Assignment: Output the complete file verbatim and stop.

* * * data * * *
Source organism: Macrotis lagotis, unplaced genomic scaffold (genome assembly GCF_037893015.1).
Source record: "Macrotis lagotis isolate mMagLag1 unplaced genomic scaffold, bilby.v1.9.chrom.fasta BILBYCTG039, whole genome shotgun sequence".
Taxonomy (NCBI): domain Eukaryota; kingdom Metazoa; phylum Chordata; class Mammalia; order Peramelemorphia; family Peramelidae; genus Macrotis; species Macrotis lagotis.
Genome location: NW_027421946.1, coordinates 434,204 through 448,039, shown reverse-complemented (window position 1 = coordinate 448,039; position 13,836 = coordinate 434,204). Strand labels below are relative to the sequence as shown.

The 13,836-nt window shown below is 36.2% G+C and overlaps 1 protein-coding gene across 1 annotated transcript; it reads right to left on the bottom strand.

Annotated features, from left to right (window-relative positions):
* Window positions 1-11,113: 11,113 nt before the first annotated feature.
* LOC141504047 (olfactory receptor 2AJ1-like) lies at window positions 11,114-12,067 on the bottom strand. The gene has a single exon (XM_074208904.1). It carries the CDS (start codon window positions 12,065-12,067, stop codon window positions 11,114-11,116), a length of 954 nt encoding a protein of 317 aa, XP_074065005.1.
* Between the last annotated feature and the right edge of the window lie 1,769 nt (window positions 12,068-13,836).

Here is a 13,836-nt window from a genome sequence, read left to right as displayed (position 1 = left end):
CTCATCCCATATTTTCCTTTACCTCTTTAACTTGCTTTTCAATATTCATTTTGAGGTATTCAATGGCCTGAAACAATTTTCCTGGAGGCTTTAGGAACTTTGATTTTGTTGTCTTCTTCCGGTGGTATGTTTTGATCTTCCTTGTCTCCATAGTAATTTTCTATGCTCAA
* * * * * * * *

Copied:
Source organism: Macrotis lagotis, unplaced genomic scaffold (genome assembly GCF_037893015.1).
Source record: "Macrotis lagotis isolate mMagLag1 unplaced genomic scaffold, bilby.v1.9.chrom.fasta BILBYCTG039, whole genome shotgun sequence".
Taxonomy (NCBI): domain Eukaryota; kingdom Metazoa; phylum Chordata; class Mammalia; order Peramelemorphia; family Peramelidae; genus Macrotis; species Macrotis lagotis.
Genome location: NW_027421946.1, coordinates 434,204 through 448,039, shown reverse-complemented (window position 1 = coordinate 448,039; position 13,836 = coordinate 434,204). Strand labels below are relative to the sequence as shown.

The 13,836-nt window shown below is 36.2% G+C and overlaps 1 protein-coding gene across 1 annotated transcript; it reads right to left on the bottom strand.

Annotated features, from left to right (window-relative positions):
* Window positions 1-11,113: 11,113 nt before the first annotated feature.
* LOC141504047 (olfactory receptor 2AJ1-like) lies at window positions 11,114-12,067 on the bottom strand. The gene has a single exon (XM_074208904.1). It carries the CDS (start codon window positions 12,065-12,067, stop codon window positions 11,114-11,116), a length of 954 nt encoding a protein of 317 aa, XP_074065005.1.
* Between the last annotated feature and the right edge of the window lie 1,769 nt (window positions 12,068-13,836).

Here is a 13,836-nt window from a genome sequence, read left to right as displayed (position 1 = left end):
CTCATCCCATATTTTCCTTTACCTCTTTAACTTGCTTTTCAATATTCATTTTGAGGTATTCAATGGCCTGAAACAATTTTCCTGGAGGCTTTAGGAACTTTGATTTTGTTGTCTTCTTCCGGTGGTATGTTTTGATCTTCCTTGTCTCCATAGTAATTTTCTATGCTCAA